Epstein compensation: Don't worry about it

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Epstein compensation: Don't worry about it

DALLAS Remember when two baseball cities were obsessed over the compensation for Theo Epstein?

Almost two months ago, people were saying that the Boston Red Sox should ask for Matt Garza or Starlin Castro. Cubs fans couldnt wait for their savior to get to work in Wrigleyville and wondered what was holding up the deal.

Even Epstein later joked about this existential question: What am I truly worth?

It helps that Epstein remains good friends with Red Sox general manager Ben Cherington. The two had agreed to take the matter out of ownerships hands and table it until after Thursdays Rule 5 draft.

I teased (Cherington) for referring to the compensation issue in a radio interview as cleaning out the garage, Epstein said. His analogy (was): You know you have to do it, but youll think of anything else under the sun to do first.

So I said that was a good point and I offered him two bags of ice melt and an old rake. Thats whats in my garage.

The Cubs president of baseball operations has a good sense of humor, and acknowledged that there isnt much of a deadline other than: It behooves both organizations to know whos on their club coming into spring training.

Epstein got a bigger job and a better title. Cherington got promoted to a job many believed he was ready for. As the winter meetings ended and the industry began checking out of the Hilton Anatole, this is where the rhetoric has gone.

Weve loosely defined a strategy of talking at some point in the near future, Cherington told reporters on Thursday. Well resolve it at some point Im sure.

There doesnt seem to be much urgency for the Cubs or Red Sox. Reporters still have to ask about it, but they know its not much of a story anymore. A good guess is that the Red Sox will get one or two players you may have never heard of before.

Road Ahead: Cubs look for revenge against Pirates

Road Ahead: Cubs look for revenge against Pirates

CSN's Cubs Pregame and Postgame host David Kaplan and analyst David DeJesus discuss the upcoming matchups in this edition of the Cubs Road Ahead, presented by Chicagoland & NW Indiana Honda Dealers.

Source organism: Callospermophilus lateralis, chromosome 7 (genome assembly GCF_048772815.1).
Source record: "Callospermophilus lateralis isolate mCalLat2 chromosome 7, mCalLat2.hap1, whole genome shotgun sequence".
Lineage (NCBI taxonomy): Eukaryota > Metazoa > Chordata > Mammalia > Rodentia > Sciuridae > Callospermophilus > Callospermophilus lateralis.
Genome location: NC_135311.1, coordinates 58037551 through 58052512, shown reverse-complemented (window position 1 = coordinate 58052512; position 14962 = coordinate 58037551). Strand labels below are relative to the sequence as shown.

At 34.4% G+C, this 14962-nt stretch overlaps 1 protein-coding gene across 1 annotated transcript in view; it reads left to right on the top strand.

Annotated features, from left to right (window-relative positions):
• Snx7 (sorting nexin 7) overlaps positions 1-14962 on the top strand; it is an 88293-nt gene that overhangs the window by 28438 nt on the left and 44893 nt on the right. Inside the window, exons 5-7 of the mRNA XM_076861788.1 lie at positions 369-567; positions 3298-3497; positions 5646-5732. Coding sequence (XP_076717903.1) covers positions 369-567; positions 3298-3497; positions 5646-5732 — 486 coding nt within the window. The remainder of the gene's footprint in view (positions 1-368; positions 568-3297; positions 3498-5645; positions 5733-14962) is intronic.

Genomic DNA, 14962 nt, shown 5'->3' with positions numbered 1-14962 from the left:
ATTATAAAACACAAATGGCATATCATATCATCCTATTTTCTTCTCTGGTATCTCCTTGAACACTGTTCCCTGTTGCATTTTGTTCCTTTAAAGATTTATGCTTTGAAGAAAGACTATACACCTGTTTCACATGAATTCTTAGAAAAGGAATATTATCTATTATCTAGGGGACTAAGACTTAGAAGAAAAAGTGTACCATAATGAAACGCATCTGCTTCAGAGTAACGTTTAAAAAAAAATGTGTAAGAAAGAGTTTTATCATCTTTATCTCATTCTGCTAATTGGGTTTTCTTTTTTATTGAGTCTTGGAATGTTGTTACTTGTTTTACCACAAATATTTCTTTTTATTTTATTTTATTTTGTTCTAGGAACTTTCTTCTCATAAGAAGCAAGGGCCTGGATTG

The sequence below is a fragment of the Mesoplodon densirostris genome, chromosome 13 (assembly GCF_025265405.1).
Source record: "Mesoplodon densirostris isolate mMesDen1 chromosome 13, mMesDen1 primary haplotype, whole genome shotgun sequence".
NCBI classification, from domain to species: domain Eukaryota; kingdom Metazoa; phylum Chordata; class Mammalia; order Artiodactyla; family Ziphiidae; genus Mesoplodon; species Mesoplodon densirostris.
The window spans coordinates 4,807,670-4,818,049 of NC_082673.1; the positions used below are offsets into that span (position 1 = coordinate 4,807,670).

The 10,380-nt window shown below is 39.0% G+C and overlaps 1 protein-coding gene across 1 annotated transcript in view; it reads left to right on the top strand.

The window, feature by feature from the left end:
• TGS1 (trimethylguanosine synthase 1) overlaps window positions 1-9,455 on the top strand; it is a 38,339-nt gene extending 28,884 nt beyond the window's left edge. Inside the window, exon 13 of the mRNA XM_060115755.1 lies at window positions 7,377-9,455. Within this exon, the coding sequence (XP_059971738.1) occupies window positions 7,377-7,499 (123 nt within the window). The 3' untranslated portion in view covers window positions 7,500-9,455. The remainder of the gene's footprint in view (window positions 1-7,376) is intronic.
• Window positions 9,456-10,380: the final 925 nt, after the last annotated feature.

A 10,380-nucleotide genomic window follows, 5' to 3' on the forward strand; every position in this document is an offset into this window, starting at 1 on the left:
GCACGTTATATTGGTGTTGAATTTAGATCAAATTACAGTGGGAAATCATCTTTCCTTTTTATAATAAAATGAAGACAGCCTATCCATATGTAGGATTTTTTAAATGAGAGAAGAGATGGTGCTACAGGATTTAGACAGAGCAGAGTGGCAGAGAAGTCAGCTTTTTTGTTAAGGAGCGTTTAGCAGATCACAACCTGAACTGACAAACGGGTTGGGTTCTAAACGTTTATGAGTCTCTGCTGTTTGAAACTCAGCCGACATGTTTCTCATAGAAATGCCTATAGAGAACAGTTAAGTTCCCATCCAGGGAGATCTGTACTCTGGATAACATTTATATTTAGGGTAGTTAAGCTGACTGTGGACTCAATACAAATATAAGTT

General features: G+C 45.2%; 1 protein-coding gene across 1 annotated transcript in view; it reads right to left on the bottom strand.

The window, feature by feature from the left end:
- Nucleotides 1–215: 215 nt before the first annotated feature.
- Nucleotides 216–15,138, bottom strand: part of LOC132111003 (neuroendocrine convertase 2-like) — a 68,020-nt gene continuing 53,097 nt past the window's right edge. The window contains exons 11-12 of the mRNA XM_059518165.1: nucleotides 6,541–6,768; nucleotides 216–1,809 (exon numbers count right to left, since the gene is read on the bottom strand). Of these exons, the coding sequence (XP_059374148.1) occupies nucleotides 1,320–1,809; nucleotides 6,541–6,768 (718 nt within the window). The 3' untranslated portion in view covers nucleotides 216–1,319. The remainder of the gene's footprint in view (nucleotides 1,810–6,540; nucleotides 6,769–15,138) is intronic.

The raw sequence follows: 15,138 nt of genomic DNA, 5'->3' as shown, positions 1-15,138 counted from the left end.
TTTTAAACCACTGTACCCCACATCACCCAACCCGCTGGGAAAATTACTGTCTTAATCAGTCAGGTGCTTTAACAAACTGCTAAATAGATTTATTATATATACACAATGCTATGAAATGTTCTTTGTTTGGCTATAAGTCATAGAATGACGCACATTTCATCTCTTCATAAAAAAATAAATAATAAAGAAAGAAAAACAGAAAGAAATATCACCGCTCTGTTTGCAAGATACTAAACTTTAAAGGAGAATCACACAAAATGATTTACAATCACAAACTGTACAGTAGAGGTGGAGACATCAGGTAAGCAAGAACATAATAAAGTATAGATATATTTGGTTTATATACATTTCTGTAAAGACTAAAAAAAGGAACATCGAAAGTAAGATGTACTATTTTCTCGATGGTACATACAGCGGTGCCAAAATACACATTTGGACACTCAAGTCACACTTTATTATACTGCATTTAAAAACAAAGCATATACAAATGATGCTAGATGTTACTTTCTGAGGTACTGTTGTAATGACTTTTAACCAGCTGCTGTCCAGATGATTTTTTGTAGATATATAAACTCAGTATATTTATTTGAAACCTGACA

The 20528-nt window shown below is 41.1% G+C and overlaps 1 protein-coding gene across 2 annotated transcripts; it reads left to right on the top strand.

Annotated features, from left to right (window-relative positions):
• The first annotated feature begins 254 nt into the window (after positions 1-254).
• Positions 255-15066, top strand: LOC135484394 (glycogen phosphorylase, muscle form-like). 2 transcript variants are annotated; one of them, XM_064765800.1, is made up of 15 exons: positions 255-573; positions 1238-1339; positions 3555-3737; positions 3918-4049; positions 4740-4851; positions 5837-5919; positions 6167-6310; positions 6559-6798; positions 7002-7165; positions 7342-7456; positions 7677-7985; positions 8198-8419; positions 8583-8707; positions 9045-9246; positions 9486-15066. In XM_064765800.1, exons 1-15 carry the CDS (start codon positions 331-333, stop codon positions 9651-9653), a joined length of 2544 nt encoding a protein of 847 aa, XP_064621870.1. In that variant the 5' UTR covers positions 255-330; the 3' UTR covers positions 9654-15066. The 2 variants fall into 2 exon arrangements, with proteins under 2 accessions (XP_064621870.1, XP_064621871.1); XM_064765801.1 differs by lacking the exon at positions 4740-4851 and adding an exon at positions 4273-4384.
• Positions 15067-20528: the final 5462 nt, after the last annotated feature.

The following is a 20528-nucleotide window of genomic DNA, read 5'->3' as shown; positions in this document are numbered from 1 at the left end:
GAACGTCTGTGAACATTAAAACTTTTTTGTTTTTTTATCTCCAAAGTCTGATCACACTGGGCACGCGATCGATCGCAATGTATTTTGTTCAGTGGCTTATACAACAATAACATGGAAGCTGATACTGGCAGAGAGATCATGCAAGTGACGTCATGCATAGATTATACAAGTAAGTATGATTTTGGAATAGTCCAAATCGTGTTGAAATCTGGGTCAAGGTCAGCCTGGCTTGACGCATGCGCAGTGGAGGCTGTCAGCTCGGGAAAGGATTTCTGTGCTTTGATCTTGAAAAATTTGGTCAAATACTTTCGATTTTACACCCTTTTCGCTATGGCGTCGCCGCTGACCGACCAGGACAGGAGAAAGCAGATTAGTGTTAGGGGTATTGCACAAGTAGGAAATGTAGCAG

The Cubs' bats are finally coming around. 

On the back of Anthony Rizzo, who hit three homers this weekend, the North Siders took two out of three from the Cincinnati Reds and have been winners of four out of five overall. 

The offense will attempt to stay in their groove against the Pittsburgh Pirates, who swept the Cubs at Wrigley during the teams' last meeting. 

Luckily for Chicago's pitching staff, Starling Marte won't be anchoring the Pirates' order. The outfielder is serving a suspension for performance-enhancing drugs. 

After Pittsburgh, Joe Maddon's club hits Fenway Park for what should be a wild three-game set against the Red Sox. 

Watch David Kaplan and David DeJesus break down the upcoming matchups in the video above. 

 

John Lackey struggles as Cubs drop series finale to Reds

John Lackey struggles as Cubs drop series finale to Reds

CINCINNATI — With his high leg kick and below-the-radar breaking balls, Bronson Arroyo showed the Cubs a little old-style pitching. Who needs to throw 90 mph to beat the World Series champions?

The 40-year-old righty gave his best performance yet in his long comeback from elbow problems, pitching three-hit ball over six innings on Sunday, and the Cincinnati Reds salvaged a 7-5 victory . Arroyo worked fast, varied the angles of his deliveries, and kept `em guessing with his minimalist pitches.

"I'm happy for him, to see him back up," Chicago catcher Miguel Montero said. "He's a tough pitcher to face. Obviously he's throwing below hitting speed right now."

Arroyo (2-2) needed more than two years to recover from Tommy John surgery. The Reds gave him what amounted to a final chance this spring, and he's back to fooling `em with his unusual repertoire. Jon Jay saw pitches of 67, 74, 83, 75 and 70 mph during one at-bat.

"I don't want to say I had pinpoint control, but I was throwing the breaking ball down and out where it was almost impossible to hit," Arroyo said. "They knew where I was going, but I still had enough late movement to surprise them."

Arroyo allowed Anthony Rizzo's two-run homer - his third of the series - and struck out seven batters for the first time since May 13, 2014.

"This was the first time he looked like the Bronson of his first time through here," manager Bryan Price said, referring to Arroyo's 2006-13 stay in Cincinnati.

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Raisesl Iglesias gave up a pair of runs in the ninth before finishing off the Reds' 3-7 homestand.

Patrick Kivlehan's bases-loaded double highlighted a four-run sixth inning off John Lackey (1-3) and decided a matchup of up-in-years starters. The 38-year-old Lackey and Arroyo have combined for 793 starts in the majors.

Despite the loss, the defending champs took two of three in the series and moved back into first place in the NL Central. No surprise that it happened in Cincinnati - the Cubs have won 17 of their last 22 at Great American Ball Park. They've taken 20 of their last 25 overall against the Reds.

"I have nothing to complain about," manager Joe Maddon said.

Rizzo extended his hitting streak to 12 games - matching his career high - with his two-run homer in the fourth inning. His three-run shot with two outs in the ninth helped the Cubs rally for a 6-5, 11-inning victory in the series opener. He had another three-run homer during a 12-8 win on Saturday.

The Cubs have homered in their last 15 games at Great American. They hit seven in all during the series.